JCPenney, Sephora Mount Legal Battle Over Fate Of In-Store Beauty Shops

As JCPenney proceeds toward a potential bankruptcy, the struggling department store is caught in a legal battle with Sephora over early termination of their multi-year agreement to jointly operate Sephora Inside JCP (SiJCP) beauty departments.

The impetus for Sephora’s plan to immediately withdraw from the deal was the furlough of SiJCP employees during the temporary COVID-19-related shutdown of all JCPenney stores, according to JCPenney’s request for a Temporary Restraining Order, filed in the district court of Collin County, Texas, on April 27.

However, the filing also reveals that the two retailers had been in discussions over an early ending to their contract for weeks or more. This led to what JCPenney called “an explicit threat” on April 24, 2020: “If JCP did not agree to shorten the term of the Agreement so that it ended in April 2021, then Sephora would terminate the Agreement on Tuesday, April 28, 2020,” an action JCPenney said “would cause irreparable harm.”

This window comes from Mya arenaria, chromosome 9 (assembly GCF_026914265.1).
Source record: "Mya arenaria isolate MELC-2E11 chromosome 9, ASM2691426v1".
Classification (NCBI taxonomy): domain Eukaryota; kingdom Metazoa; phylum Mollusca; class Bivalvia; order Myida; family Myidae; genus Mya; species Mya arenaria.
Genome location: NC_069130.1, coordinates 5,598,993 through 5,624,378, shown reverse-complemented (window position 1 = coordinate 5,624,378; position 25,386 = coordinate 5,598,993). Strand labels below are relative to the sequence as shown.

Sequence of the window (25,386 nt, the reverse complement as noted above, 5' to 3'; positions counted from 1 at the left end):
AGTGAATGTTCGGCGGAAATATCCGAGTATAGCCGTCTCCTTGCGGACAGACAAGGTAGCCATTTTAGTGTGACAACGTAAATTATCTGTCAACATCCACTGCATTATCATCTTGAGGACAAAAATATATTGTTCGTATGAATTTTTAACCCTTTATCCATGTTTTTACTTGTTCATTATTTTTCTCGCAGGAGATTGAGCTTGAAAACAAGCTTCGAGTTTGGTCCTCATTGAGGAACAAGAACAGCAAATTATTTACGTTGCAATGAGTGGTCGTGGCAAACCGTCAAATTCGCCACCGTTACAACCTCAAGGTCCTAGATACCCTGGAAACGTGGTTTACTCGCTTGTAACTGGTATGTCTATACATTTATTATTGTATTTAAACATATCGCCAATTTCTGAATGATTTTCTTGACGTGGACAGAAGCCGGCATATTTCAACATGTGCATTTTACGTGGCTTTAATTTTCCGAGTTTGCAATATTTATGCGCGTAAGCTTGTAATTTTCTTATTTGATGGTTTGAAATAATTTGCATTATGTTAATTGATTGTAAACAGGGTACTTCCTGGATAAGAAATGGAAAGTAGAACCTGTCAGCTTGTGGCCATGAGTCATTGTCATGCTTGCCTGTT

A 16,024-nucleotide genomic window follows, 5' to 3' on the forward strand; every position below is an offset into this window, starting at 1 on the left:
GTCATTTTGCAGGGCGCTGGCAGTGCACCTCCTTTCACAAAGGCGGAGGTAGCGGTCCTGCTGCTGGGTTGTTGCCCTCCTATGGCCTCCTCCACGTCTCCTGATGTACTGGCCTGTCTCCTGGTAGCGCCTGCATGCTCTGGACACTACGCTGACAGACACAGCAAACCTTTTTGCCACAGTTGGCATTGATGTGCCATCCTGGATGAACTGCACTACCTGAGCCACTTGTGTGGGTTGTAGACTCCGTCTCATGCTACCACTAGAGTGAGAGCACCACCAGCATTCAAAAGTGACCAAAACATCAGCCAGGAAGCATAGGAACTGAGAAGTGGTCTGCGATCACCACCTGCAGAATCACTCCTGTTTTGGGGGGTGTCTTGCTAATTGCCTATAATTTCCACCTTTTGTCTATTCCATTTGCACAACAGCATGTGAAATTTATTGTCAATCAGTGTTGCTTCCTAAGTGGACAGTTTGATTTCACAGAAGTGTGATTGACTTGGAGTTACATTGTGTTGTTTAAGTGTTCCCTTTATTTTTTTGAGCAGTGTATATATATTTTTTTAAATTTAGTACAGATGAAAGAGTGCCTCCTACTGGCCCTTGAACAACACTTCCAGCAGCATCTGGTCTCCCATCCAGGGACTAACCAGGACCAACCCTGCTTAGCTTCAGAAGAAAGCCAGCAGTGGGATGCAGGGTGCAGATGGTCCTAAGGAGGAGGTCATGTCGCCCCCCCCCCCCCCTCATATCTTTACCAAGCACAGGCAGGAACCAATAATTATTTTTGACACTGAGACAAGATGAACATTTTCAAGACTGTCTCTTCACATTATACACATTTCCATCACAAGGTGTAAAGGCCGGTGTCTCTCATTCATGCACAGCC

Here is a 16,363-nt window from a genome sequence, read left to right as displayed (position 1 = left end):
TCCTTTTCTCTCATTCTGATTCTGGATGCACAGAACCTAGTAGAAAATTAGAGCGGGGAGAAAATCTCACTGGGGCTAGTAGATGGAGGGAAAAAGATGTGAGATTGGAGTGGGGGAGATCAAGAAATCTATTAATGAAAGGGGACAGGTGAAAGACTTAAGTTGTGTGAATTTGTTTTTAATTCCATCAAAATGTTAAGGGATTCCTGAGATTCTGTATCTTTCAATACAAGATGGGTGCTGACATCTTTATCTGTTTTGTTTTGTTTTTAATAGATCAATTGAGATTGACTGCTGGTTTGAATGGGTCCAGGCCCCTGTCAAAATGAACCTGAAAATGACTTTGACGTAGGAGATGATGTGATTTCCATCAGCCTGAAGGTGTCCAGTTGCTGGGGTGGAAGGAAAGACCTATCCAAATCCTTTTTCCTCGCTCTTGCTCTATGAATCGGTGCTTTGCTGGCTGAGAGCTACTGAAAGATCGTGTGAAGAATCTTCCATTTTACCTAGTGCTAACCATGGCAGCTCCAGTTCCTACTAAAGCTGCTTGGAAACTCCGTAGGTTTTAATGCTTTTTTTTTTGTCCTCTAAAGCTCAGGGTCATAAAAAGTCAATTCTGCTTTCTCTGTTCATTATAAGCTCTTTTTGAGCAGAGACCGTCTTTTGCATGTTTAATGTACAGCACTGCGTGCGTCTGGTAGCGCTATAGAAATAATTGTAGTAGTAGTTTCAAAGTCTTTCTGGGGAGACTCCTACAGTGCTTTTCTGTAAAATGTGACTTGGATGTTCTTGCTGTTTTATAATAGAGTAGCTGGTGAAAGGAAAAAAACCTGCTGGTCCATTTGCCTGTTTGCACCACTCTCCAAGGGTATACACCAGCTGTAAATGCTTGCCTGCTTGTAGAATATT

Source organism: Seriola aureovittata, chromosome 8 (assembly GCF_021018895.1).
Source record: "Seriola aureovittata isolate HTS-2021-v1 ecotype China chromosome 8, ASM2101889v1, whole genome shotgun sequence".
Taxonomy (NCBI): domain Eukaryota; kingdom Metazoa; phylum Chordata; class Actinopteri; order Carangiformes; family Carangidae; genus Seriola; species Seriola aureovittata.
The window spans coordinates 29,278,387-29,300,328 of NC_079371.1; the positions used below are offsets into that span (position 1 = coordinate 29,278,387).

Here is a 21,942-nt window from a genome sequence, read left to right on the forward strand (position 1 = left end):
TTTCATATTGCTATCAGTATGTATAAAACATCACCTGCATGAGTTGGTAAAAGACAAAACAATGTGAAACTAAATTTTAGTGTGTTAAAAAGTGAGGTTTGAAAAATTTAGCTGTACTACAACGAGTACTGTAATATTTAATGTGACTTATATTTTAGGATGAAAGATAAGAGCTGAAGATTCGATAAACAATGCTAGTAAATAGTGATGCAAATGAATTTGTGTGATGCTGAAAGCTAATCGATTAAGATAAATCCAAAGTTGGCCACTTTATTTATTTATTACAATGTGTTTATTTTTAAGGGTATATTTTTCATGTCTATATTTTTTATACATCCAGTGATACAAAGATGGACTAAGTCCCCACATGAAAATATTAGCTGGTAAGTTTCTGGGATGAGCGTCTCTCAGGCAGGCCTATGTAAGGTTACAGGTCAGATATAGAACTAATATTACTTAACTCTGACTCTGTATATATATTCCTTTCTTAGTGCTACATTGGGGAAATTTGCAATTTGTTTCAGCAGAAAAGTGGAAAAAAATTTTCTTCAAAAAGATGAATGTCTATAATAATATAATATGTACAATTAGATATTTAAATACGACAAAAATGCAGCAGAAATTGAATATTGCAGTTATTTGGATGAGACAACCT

The contract termination would mean that SiJCPs would not reopen within JCPenney stores when the latter were phased back into operation beginning that week. “JCP has no alternative to the 16-year relationship it has built with Sephora and cannot replace Sephora — its sole beauty partner — on a prompt basis if Sephora follows through with its threat,” according to the filing. More than 600 SiJCP locations were in operation before the shutdown.


The restraining order JCPenney requested was issued on March 27 and the dispute has since moved to federal court.

From the viewpoint of LVMH-owned Sephora, the working relationship between the two retailers “is at the end of the road,” according to Sephora USA CEO Jean-André Rougeot in an email sent to Law360.

There is little doubt among retail industry insiders that JCPenney is on the verge of bankruptcy and prospects for a turnaround in a post-COVID-19 recession are bleak.

Sephora “sees JCPenney as a sinking ship it can’t abandon fast enough,” said Ryan Mathews,Founder/CEO of Black Monk Consulting in a RetailWire discussion. “Sephora sees its brand as viable, [and] is pursuing a strategy that will ultimately lead it away from mall retailing. As to the loss of Sephora, it obviously would not help [JCPenney] but, in all fairness, Sephora isn’t strong enough to keep JCPenney afloat.”

“This is only one such instance of many more that we should expect in the retail landscape,” said Suresh Chaganti, Co-Founder and Executive Partner at VectorScient in the RetailWire discussion. “In this specific case, clearly Sephora sees no value anymore — financial or otherwise — from the relationship.”



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